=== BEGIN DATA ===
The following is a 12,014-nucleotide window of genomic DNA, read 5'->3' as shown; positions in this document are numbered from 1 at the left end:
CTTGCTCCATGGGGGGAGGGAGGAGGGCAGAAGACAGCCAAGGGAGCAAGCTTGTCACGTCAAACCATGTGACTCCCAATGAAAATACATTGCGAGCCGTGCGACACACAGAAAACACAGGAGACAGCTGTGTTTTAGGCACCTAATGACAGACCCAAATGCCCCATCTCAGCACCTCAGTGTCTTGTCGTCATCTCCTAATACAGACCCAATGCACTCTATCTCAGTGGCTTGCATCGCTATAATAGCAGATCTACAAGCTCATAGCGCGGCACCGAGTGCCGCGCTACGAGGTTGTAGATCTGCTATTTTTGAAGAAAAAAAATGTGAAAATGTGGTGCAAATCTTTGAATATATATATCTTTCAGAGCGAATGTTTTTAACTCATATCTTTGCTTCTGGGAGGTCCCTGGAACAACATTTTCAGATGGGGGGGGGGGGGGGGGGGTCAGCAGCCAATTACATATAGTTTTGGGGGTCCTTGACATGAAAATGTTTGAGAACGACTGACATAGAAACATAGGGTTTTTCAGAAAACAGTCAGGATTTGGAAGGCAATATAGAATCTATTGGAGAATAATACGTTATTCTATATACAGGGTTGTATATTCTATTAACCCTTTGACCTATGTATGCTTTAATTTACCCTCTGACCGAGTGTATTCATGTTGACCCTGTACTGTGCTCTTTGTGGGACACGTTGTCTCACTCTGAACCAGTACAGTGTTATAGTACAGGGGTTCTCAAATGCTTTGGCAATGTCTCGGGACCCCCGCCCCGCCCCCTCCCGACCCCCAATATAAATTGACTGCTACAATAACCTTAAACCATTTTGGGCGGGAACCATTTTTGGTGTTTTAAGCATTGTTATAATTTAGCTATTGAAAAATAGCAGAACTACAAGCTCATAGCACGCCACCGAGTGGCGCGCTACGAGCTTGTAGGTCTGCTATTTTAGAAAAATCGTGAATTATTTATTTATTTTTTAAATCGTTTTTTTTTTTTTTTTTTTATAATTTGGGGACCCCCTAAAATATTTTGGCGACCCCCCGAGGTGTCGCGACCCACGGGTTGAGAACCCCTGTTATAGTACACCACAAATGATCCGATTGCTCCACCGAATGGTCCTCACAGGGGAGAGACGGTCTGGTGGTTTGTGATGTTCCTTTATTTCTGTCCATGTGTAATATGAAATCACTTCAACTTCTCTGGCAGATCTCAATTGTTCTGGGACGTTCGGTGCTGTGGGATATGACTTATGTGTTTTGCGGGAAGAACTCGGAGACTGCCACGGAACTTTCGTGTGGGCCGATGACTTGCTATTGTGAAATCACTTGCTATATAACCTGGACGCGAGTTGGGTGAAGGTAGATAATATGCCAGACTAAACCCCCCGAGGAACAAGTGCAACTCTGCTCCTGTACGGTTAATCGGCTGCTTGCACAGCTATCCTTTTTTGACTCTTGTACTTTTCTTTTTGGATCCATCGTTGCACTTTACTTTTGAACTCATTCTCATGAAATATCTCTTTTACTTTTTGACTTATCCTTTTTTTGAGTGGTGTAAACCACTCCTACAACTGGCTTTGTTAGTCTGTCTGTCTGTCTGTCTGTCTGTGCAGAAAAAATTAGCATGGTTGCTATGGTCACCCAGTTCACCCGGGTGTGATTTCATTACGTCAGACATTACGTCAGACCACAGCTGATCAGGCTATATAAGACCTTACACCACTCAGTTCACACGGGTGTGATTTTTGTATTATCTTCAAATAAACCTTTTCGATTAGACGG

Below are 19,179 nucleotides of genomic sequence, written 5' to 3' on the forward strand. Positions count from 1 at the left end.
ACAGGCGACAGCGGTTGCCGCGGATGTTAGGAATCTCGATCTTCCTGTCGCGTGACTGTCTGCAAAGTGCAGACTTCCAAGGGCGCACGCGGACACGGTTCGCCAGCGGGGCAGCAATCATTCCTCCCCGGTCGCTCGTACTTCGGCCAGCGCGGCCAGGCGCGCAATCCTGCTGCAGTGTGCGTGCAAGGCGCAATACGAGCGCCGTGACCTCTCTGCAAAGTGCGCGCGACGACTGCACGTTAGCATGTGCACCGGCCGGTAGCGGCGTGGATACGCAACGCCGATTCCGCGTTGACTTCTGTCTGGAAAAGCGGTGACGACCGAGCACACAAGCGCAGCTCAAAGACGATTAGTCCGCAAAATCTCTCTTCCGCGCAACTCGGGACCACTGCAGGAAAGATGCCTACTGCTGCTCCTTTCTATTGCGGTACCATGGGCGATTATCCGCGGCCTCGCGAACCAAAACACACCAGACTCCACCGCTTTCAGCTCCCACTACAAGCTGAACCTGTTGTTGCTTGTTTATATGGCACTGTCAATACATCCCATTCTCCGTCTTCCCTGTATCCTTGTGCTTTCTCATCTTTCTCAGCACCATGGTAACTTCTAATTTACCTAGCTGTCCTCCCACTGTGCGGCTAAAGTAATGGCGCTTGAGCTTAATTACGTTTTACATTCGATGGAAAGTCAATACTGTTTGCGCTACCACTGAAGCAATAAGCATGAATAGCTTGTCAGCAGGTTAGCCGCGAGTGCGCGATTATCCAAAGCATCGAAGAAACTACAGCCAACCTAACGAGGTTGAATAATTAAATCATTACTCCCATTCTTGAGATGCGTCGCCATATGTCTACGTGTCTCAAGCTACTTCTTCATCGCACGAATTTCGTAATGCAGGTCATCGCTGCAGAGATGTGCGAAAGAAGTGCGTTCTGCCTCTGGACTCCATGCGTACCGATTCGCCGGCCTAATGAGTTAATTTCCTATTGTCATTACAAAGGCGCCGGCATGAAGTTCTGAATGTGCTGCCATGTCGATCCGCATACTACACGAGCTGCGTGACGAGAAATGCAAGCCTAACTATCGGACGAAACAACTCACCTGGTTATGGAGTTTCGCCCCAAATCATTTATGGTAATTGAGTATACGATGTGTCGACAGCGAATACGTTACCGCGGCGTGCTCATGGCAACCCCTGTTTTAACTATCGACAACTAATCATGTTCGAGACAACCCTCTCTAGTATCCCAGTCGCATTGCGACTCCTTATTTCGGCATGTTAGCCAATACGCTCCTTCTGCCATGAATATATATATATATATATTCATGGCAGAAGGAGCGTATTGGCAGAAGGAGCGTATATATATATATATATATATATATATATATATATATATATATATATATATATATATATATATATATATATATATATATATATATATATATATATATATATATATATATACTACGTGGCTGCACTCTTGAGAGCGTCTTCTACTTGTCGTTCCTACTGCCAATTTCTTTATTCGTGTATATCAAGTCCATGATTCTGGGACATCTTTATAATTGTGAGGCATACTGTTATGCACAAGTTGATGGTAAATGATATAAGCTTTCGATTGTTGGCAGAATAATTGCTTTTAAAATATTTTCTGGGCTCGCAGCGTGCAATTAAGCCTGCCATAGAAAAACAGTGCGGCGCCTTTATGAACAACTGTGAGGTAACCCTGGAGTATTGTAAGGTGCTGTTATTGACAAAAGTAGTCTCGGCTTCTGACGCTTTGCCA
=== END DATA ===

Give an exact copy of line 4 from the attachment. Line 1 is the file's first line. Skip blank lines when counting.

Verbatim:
ACAGGCGACAGCGGTTGCCGCGGATGTTAGGAATCTCGATCTTCCTGTCGCGTGACTGTCTGCAAAGTGCAGACTTCCAAGGGCGCACGCGGACACGGTTCGCCAGCGGGGCAGCAATCATTCCTCCCCGGTCGCTCGTACTTCGGCCAGCGCGGCCAGGCGCGCAATCCTGCTGCAGTGTGCGTGCAAGGCGCAATACGAGCGCCGTGACCTCTCTGCAAAGTGCGCGCGACGACTGCACGTTAGCATGTGCACCGGCCGGTAGCGGCGTGGATACGCAACGCCGATTCCGCGTTGACTTCTGTCTGGAAAAGCGGTGACGACCGAGCACACAAGCGCAGCTCAAAGACGATTAGTCCGCAAAATCTCTCTTCCGCGCAACTCGGGACCACTGCAGGAAAGATGCCTACTGCTGCTCCTTTCTATTGCGGTACCATGGGCGATTATCCGCGGCCTCGCGAACCAAAACACACCAGACTCCACCGCTTTCAGCTCCCACTACAAGCTGAACCTGTTGTTGCTTGTTTATATGGCACTGTCAATACATCCCATTCTCCGTCTTCCCTGTATCCTTGTGCTTTCTCATCTTTCTCAGCACCATGGTAACTTCTAATTTACCTAGCTGTCCTCCCACTGTGCGGCTAAAGTAATGGCGCTTGAGCTTAATTACGTTTTACATTCGATGGAAAGTCAATACTGTTTGCGCTACCACTGAAGCAATAAGCATGAATAGCTTGTCAGCAGGTTAGCCGCGAGTGCGCGATTATCCAAAGCATCGAAGAAACTACAGCCAACCTAACGAGGTTGAATAATTAAATCATTACTCCCATTCTTGAGATGCGTCGCCATATGTCTACGTGTCTCAAGCTACTTCTTCATCGCACGAATTTCGTAATGCAGGTCATCGCTGCAGAGATGTGCGAAAGAAGTGCGTTCTGCCTCTGGACTCCATGCGTACCGATTCGCCGGCCTAATGAGTTAATTTCCTATTGTCATTACAAAGGCGCCGGCATGAAGTTCTGAATGTGCTGCCATGTCGATCCGCATACTACACGAGCTGCGTGACGAGAAATGCAAGCCTAACTATCGGACGAAACAACTCACCTGGTTATGGAGTTTCGCCCCAAATCATTTATGGTAATTGAGTATACGATGTGTCGACAGCGAATACGTTACCGCGGCGTGCTCATGGCAACCCCTGTTTTAACTATCGACAACTAATCATGTTCGAGACAACCCTCTCTAGTATCCCAGTCGCATTGCGACTCCTTATTTCGGCATGTTAGCCAATACGCTCCTTCTGCCATGAATATATATATATATATATTCATGGCAGAAGGAGCGTATTGGCAGAAGGAGCGTATATATATATATATATATATATATATATATATATATATATATATATATATATATATATATATATATATATATATATATATATATATATATATATATATATATATATATACTACGTGGCTGCACTCTTGAGAGCGTCTTCTACTTGTCGTTCCTACTGCCAATTTCTTTATTCGTGTATATCAAGTCCATGATTCTGGGACATCTTTATAATTGTGAGGCATACTGTTATGCACAAGTTGATGGTAAATGATATAAGCTTTCGATTGTTGGCAGAATAATTGCTTTTAAAATATTTTCTGGGCTCGCAGCGTGCAATTAAGCCTGCCATAGAAAAACAGTGCGGCGCCTTTATGAACAACTGTGAGGTAACCCTGGAGTATTGTAAGGTGCTGTTATTGACAAAAGTAGTCTCGGCTTCTGACGCTTTGCCA